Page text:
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Chapter 4

Chapter 4 Textbook Notes - Psychopharmacology

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Ayesha Khan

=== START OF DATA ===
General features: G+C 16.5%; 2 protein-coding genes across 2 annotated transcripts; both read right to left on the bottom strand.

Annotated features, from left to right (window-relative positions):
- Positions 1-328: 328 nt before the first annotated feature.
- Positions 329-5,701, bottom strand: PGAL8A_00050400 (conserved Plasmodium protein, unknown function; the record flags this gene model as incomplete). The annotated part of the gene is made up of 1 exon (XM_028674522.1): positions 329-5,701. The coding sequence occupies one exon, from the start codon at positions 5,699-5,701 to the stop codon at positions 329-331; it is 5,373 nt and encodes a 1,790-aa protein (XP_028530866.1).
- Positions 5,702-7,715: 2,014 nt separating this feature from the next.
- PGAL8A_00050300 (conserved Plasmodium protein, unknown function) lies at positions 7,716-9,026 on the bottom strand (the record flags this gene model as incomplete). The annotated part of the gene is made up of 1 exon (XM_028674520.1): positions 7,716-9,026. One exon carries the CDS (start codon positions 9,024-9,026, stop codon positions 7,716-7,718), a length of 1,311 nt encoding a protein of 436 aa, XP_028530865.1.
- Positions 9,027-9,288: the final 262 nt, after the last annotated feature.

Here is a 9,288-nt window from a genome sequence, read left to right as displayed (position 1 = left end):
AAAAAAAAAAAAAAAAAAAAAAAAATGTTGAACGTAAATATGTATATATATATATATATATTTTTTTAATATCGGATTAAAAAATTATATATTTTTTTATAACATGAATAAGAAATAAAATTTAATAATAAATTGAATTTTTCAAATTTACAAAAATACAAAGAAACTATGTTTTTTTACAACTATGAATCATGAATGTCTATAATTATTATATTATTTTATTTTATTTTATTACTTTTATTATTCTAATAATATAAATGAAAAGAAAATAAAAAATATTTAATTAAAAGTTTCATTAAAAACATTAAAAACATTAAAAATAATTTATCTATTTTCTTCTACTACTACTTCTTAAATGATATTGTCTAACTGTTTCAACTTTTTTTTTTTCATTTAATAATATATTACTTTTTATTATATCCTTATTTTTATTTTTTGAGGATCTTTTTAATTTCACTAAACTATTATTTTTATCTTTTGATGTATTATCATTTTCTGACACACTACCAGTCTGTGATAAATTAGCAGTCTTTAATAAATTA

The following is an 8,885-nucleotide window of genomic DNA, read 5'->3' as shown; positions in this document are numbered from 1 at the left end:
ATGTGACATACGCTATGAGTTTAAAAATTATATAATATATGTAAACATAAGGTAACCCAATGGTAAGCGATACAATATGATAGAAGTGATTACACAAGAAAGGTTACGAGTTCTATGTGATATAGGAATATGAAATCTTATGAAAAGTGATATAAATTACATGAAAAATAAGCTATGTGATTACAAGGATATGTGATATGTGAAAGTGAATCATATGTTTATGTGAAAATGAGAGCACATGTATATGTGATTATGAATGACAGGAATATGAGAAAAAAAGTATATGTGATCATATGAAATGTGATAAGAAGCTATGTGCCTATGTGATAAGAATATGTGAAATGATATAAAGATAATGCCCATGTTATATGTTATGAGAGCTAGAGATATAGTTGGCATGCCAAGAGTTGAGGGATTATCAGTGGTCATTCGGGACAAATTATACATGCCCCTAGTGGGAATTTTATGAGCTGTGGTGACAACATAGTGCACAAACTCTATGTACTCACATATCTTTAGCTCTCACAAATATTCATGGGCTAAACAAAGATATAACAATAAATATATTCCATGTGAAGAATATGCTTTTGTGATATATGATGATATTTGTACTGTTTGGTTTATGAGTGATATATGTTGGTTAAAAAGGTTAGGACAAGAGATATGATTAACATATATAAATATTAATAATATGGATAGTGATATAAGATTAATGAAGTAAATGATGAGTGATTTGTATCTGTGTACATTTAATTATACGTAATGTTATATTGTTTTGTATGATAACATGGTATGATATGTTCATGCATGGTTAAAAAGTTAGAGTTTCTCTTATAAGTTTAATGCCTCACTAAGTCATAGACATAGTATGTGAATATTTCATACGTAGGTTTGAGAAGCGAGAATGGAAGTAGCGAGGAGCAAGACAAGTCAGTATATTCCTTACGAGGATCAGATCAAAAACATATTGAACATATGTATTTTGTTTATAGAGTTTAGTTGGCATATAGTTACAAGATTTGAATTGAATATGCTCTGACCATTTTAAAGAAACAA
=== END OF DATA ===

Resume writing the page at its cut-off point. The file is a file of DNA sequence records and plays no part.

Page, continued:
Notes From Reading CHAPTER 4:P SYCHOPHARMACOLOGY (P GS.94-123) Introduction - Ronald Siegal (1989) has suggested that early humans learned to identify drugs by observing the reactions to various plants by their animals - Most psychoactive substances produce their behavioural effects by interacting with the existing chemistry of the nervous system LO1: Differentiate among neurotransmitters, neuromodulators, and neurohormones Neurotransmitters, Neuromodulators, and Neurohormones - Neurotransmitter – A chemical messenger that communicates across a synapse - Neuromodulator – A chemical messenger that communicates with target cells more distant than the synapse by diffusing away from the point of release - Neurohormone – A chemical messenger that communicates with target cells at great distance, often by travelling through the circulation o Often travel in the blood supply to reach their final targets LO2: Summarize the major criteria for identifying a substance as a neurotransmitter Identifying Neurotransmitters - Neurotransmitters are substances released by one cell at a synapse that produce a reaction in a target cell - Neuroscientists generally agree with the following additional criteria: o A neurotransmitters must be synthesized within the neuron o In response to the arrival of an action potential, the substance is released in sufficient quantities to produce an effect on the postsynaptic cell o We should be able to duplicate the action of a suspected neurotransmitter experimentally on a postysynaptic cell o Some mechanism exists that ends the interaction between the neurotransmitter and the postysynaptic cell Types of Neurotransmitters - Major neurotransmitters fall into two classes: - Small-Molecule Transmitters – One of a group of chemical messengers that includes amino acids and amines o Can be further divided into amino acids and amines o Amino Acids – An essential component of proteins - Neuropeptide – A peptide that acts as a neurotransmitters, a neuromodulator, or a neurohormone o Basically chains of amino acids - Table 4.1: Features of Small-Molecule Transmitters and Neuropeptides Small-Molecule Transmitters Neuropeptides Synthesis In axon terminal In cell body; requires transport Recycling of Vesicles Yes No Activation Moderation action potential High action potential frequency frequency Deactivation Reuptake or enzymatic degradation Diffusion away from the synapse Function Fast neurotransmission Neuromodulation LO3: Identify the major locations, functions, synthesis pathways, receptor characteristics, and process of deactivation for actylcholine, dopamine, norepinephrine, epinephrine, serotonin, glutamate, GABA, and adenosine triphosphate LO4: Identiy the major differences among small-molecule, neuropeptide, and gaseous neurotransmitters The Small-Molecule Transmitter - Acetylcholine, five monoamines, several amino acids, and the energy molecule adenosine triphosphate (ATP) and its byproducts Notes From Reading CHAPTER 4:P SYCHOPHARMACOLOGY (P GS.94-123) o Meet all or most of the preceding criteria specified for neurotransmitters and play a vital role in neurotransmission - Acetylcholine (ACh) – A major small-molecule neurotransmitter used at the neuromuscular junction, in the ANS and CNS o Neurons that use Ach as their major neurotransmitter are referred to as cholinergic neurons o Cholingeric neuron obtains the building block choline from dietary fats o A second building block, acetyl coenzyme A (acteyl CoA), results from the metabolic activities of mitochondria (abundantly present in most cells) o The enzyme choline acetyltransferase (ChAT) acts on these two building blocks, or precursors to produce the neurotransmitter acetylcholine o Presence o the enzyme ChAT provides a useful marker for identifying cholinergic neurons because ChAT is found only in neurons that produce Ach - Acetylcholinesterase (AChE) – An enzyme that breaks down the neurotransmitter acetylcholine o AChE is released into the synaptic gap, where it breaks down any Ach in that location o The choline resulting from the breakdown of Ach can then be recaptured by the presynaptic neuron and resynthesized into more Ach o ACh is the primary neurotransmitter at the neuromuscular junction, the synapse between a neuron and a muscle fiber (also essential to the operation of ANS) o Importance in the PNS, cholinergic neurons are widely distributed in the brain – basal forebrain, septum, and brainstem project to the neocortex, hippocampus, and amygdala - Many subtypes of cholinergic receptors are found in the nervous system o Nicotinic Receptor – A postsynaptic receptor that responds to nicotine and ACh o Muscarinic Receptor – A postsynaptic receptor that responds to both ACh and muscarine o Nicotinic and muscarinic receptors differ in their mechanisms of action and lcoations within the nervous system o Nicotinic receptors are fast ionotropic receptors whereas muscarinic receptors are slower metabotropic receptors o Nicotinic receptors are found at the neuromuscular junction, which is logical given the need for speed in muscular responses o Both types are receptors are found in the CNS and ANS - Monoamine – One of a major group of biogenic amine neurotransmitters including dopamine, norespinephrine, epinephrine and serotonin o The five monoamines are further divided into two subgroups: o Catecholamines – A member of a group of related biogenic amines that includes dopamine, epinephrine, and norepinephrine o Indoleamines – One of a subgroup of monoamines including serotonin and melatonin o All monoamines are subject to reuptake from the synaptic gap following release o Within the axon terminal, monoamines that are not encased in vesicles are broken down by the action of monoamine oxidase (MAO) - Catecholamine synthesis begins with the amino acid tyrosine o All neurons containing a catecholamine also contain the enzyme tyrosine hydroxylase (TH) o When TH acts on tyrosine, the end produce is L-dopa – A substance produced during the synthesis of catecholamines that is also administered as a treatment for Parkinson’s disease o The production of dopamine requires one step following the synthesis of L-dopa  A major monoamine and catecholamine neurotransmitter implicated in motor control, reward, and psychosis o The enzyme dopa decarboxylase acts on L-dopa to produce dopamine o Dopamine is converted to norepinephrine by the action of the enzyme dopamine β- hydroxylase (DBH)  A major monoamaine and catecholamine neurotransmitter o This last step takes place within the synaptic vesicles Notes From Reading CHAPTER 4:PSYCHOPHARMACOLOGY (PGS .94-123) o The catecholamine epinephrine is produced by the reaction between norepinephrine and the enzyme phenylethanolamine N-methyltransferase (PNMT)  One of the monoamine/catecholamine neurotransmitters; aka adrenaline o PNMT exists in the intracellular fluid of the axon terminal of neurons that use epinephrine o Once the norepinephrine is synthesized within synaptic vesicles, it must be released back into the intracellular fluid, where it is concerted by PNMT into epinephrine which is transported back into vesicles - Dopamine is widely distributed throughout the brain and is particularly involved ith systems mediating movement, reinforcement and planning o Projections from the substantia nigra of the midbrain to the basal ganglia of the cerebral hemispheres provide an important modulation of motor activity o The mesolimbic system (involved in feeling reward and addiction) arises in the ventral tegmentum of the midbrain and projects to various parts of the limbic system, incl. the hippocampus, the amygdala and the nucleus accumbens o Another group of dopaminergic neurons in the ventrl tegmentum projects to parts of the frontal lobe of the cerebral cortex (participate in higher-level cognitive functions, including the planning of behaviour) - Multiple receptor subtypes also exist for dopamine, labeled D1 through D5 (in order of their discovery) o All of these receptors are of the slow metabotropic variety o D2 receptors (and prob D3 and D4 receptors) serve as both postysynaptic receptors and presynaptic autoreceptors o The D2 receptor class has been implicated in both reward and psychotic behaviour - Epinephrine and norepinephrine were formerly referred to as adrenalin and noradrenalin, respectively o Epinephrine plays a limited role as a CNS neurotransmitter o The “adrenalin rush” we associate with stress actually results from the release of epinephrine from the adrenal glands located above the kidneys in the lower back into the blood supply o Neurons that secrete norepinephrine are found in the pons, medulla, and hypothalamus o The most significant source of norepinephrine is the locus coeruleus of the pons o Projections from the locus coeruleus go to the spinal cord and nearly every major part of the brain o In the PNS, norepinephrine is found at the postganglionic synapses of the SNS (involved in arousal) - There are at least four receptor types that respond to either norepinephrine or epinephrine o Found in both the CNS and target organs that respond to SNS activity and neurohormones o All these receptors are metabotropic - Indoleamins are similar enough in chemical structure to the catecholamines to share the umbrella term of monoamine yet are different enough to warrant their own subheading o Includes melatonin and serotonin – A major monoamine and indoleamine neurotransmitter believed to participate in the regulation of mood, sleep and appetite - The synthesis of serotonin begins with the amino acid tryptophan, which is obtained from dietary sources to convert tryptophan into serotonin o Most of these neurons are located in the raphe nuclei of the brainstem o Their projections travel to the spinal cord, the cerebellum, the limbic system and the neocortex - After acetylcholine and the monoamines, the next category of small-molecule transmitters is the amino acid neurotransmitters o Glutamate – A major excitatory amino acid neurotransmitter  Among the 20 basic amino acids that are used to build other proteins o Gamma-Aminobutyric Acid (GABA) – A major inhibitory amino acid neurotransmitter Notes From Reading CHAPTER 4:P SYCHOPHARMACOLOGY (PGS.94-123) - Glutamate is the most frequently used excitatory neurotransmitter in the CNS o Synthesized from α-ketoglutarate and once released, is taken up by both neurons and astrocytes - Glutamate receptors can be either ionotropic or metabotropic o The three glutamate receptors are the N-methyl-D-asparate (NMDA) receptor, the alpha- amino-3-hydroxy-5-methylisoxazole-4-proprionic acid (AMPA) receptor and the kainite receptor o Both AMPA receptor and kainite receptor operate by controlling a sodium channel o When these receptors bind a molecule of glutamate, a sodium channel opens, and an EPSP is produced o NMDA receptor are unique in that they are both voltage-dependent and ligand-dependent  will not open unless glutamate is present AND the postsynaptic membrane is depolarized at the same time o Since NMDA and AMPA receptors are usually found near one another on the same postsynaptic membrane, sodium moving through the nearby AMPA receptors will depolarize the postsynaptic cell - GABA serves as the major inhibitory neurotransmitter of the CNS o Synthesized from glutamate through the action of the enzyme glutamic acid decarboxylase (GAD) o GABA A receptors are ionotropic chloride channels, which allow negatively charged chloride ions to enter the cell o GABA B receptors are metabotropic potassium channels, which allow positively charged potassium ions to leave the cell - Adensosine triphosphate (ATP) and its byproducts, particularly adenosine, also act as neurotransmitter in the CNS and in connections between autonomic neurons and the vas deferens, bladder, heart, and gut o Adenosine – A byproduct of adenosine triphosphate (ATP) that functions as a neurotransmitter o ATP frequently coexists in high concentrations in vesicles containing other neurotransmitters, particularly the catecholamines LO5: Provide examples of major neuropeptides Neuropeptides - There are at least 40 different peptides that act as neurotransmitters, neuromodulators and neurohormones - Neuropeptides often coexist in the same neuron with a small-molecule neurotransmitter and modify its effects - Among the neuropeptides are substances P, which is involved in the perception of pain, and the endogenous morphines (endorphins), substances manufactured in the body that act on the same receptors as opiate drugs Gaseous Neurotransmitters - Some gases transfer information from one cell to another o Nitric Oxide (NO) – A gas that performs a type of signaling between neurons - NO is involved with neural communication, the maintenance of blood pressure, and penile erection - NO plays an important role in the communication between the thalamus and the cerebral cortex o In turn influences the amount of snsory input processed by the highest levels of the brain - Gaseous molecules diffuse through membrane without needing vesicles or a release mechanism o Act on receptors located within cells rather than on receptors embedded in the membrane - Gaseous transmitters break down very quickly without needing the action of enzymes - Appear to transfer information from the postsynaptic neuron to the presynaptic neuron (rather than the other way around) Drug Actions at the Synapse Notes From Reading CHAPTER 4:P SYCHOPHARMACOLOGY (P GS.94-123) - Many drugs produce their psychoactive effects through actions at the synapse - Drugs can affect synthesis of neurotransmitter, storage or neurotransmitters within the axon terminal neurotransmitter release reuptake or enzyme activity following release and interactions with either pre- or postsynaptic receptor sites LO6: Differentiate between agonists and antagonists Agonists and Antagonists - Drugs can boost or reduce the activity of a neurotransmitter - Agonist – Substance that promotes the activity of a neurotransmitter - Antagonist – Substance that reduces the action of a neurotransmitter - The outcome of the action of an agonist or antagonist depends on the normal effects of the neurotransmitter - If a neurotransmitter generally has an inhibitory effect on the postsynaptic neuron, the action of an agonist would increase the amount of inhibitory input, resulting in reduced postsynaptic activity - The action of an antagonist at this same synapse, interfering with the inhibitory neurotransmitter, would result in greater than normal postsynaptic activity Neurotransmitter Production - Substances that promote increased production will act as agonists, whereas substances that interfere with production will act as antagonists - To boost the rate of neurotransmitter synthesis is to provide larger quantities of basic building blocks, or precursors, for the neurotransmitter - Serotonin levels can be raised by eating high carbohydrate meals, which result in more tryptophan crossing the blood-brain barrier to be synthesized into serotonin - Drugs can exert antagonistic effects by interfering with the synthesis pathways of neurotransmitters LO7: Provide examples of drugs that produce effects by influencing neurotransmitter production, neurotransmitter storage, neurotransmitter release, receptor activity, reuptake and enzymatic degradation Neurotransmitter Storage - Certain drugs have an antagonistic effect by interfering with the storage of neurotransmitters in vesicles within the neuron - For example: the drug Reserpine – A substance derived from a plant that depletes supplies of monoamines by interfering with the uptake of monoamines into synaptic vesicles; used to treat high blood pressure but often produces depression o As a result, abnormally small quantities of monoamine neurotransmitters are available for release in response to the arrival of action potentials o Reserpine is rarely prescribed today Neurotransmitter Release - Drugs often modify the release of neurotransmitters in response to the arrival of an action potential - Black widow spider venom is a cholinergic agonist promoting greater than normal release of ACh at the neuromuscular junction o Greater release of ACh overstimulates muscle fibers, leading to convulsions o Convulsions are followed by muscle paralysis - Powerful toxins produced by Clostridium botulinum bacteria, found in spoiled food prevent the release of ACh at the neuromuscular junction and at synapses of the ANS o Botulism – A fatal condition produced by bacteria in spoiled f